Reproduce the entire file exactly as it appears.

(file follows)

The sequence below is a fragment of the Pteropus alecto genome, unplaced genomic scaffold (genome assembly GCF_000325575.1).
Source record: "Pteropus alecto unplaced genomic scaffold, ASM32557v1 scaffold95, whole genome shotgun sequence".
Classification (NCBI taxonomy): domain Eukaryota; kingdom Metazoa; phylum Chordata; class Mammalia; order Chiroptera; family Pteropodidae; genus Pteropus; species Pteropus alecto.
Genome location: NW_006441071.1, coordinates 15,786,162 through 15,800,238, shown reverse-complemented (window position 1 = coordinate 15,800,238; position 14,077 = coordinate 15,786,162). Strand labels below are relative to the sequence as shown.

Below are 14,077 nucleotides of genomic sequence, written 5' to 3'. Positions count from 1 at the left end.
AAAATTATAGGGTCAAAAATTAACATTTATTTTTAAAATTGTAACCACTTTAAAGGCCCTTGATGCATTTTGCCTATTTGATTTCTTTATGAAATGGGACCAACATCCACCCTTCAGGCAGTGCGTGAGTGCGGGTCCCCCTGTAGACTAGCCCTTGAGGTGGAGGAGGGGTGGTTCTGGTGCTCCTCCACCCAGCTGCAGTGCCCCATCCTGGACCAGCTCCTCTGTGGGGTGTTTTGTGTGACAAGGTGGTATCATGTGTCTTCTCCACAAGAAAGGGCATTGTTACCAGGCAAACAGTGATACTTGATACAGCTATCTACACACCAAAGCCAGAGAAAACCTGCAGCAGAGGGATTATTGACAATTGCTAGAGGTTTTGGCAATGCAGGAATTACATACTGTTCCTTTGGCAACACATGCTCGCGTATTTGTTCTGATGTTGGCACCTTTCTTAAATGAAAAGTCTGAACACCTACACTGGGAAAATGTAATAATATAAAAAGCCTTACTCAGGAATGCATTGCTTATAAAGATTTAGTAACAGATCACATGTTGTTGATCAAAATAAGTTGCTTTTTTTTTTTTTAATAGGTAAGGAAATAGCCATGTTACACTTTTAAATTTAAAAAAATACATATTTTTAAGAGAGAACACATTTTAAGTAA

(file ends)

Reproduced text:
The sequence below is a fragment of the Pteropus alecto genome, unplaced genomic scaffold (genome assembly GCF_000325575.1).
Source record: "Pteropus alecto unplaced genomic scaffold, ASM32557v1 scaffold95, whole genome shotgun sequence".
Classification (NCBI taxonomy): domain Eukaryota; kingdom Metazoa; phylum Chordata; class Mammalia; order Chiroptera; family Pteropodidae; genus Pteropus; species Pteropus alecto.
Genome location: NW_006441071.1, coordinates 15,786,162 through 15,800,238, shown reverse-complemented (window position 1 = coordinate 15,800,238; position 14,077 = coordinate 15,786,162). Strand labels below are relative to the sequence as shown.

Below are 14,077 nucleotides of genomic sequence, written 5' to 3'. Positions count from 1 at the left end.
AAAATTATAGGGTCAAAAATTAACATTTATTTTTAAAATTGTAACCACTTTAAAGGCCCTTGATGCATTTTGCCTATTTGATTTCTTTATGAAATGGGACCAACATCCACCCTTCAGGCAGTGCGTGAGTGCGGGTCCCCCTGTAGACTAGCCCTTGAGGTGGAGGAGGGGTGGTTCTGGTGCTCCTCCACCCAGCTGCAGTGCCCCATCCTGGACCAGCTCCTCTGTGGGGTGTTTTGTGTGACAAGGTGGTATCATGTGTCTTCTCCACAAGAAAGGGCATTGTTACCAGGCAAACAGTGATACTTGATACAGCTATCTACACACCAAAGCCAGAGAAAACCTGCAGCAGAGGGATTATTGACAATTGCTAGAGGTTTTGGCAATGCAGGAATTACATACTGTTCCTTTGGCAACACATGCTCGCGTATTTGTTCTGATGTTGGCACCTTTCTTAAATGAAAAGTCTGAACACCTACACTGGGAAAATGTAATAATATAAAAAGCCTTACTCAGGAATGCATTGCTTATAAAGATTTAGTAACAGATCACATGTTGTTGATCAAAATAAGTTGCTTTTTTTTTTTTTAATAGGTAAGGAAATAGCCATGTTACACTTTTAAATTTAAAAAAATACATATTTTTAAGAGAGAACACATTTTAAGTAA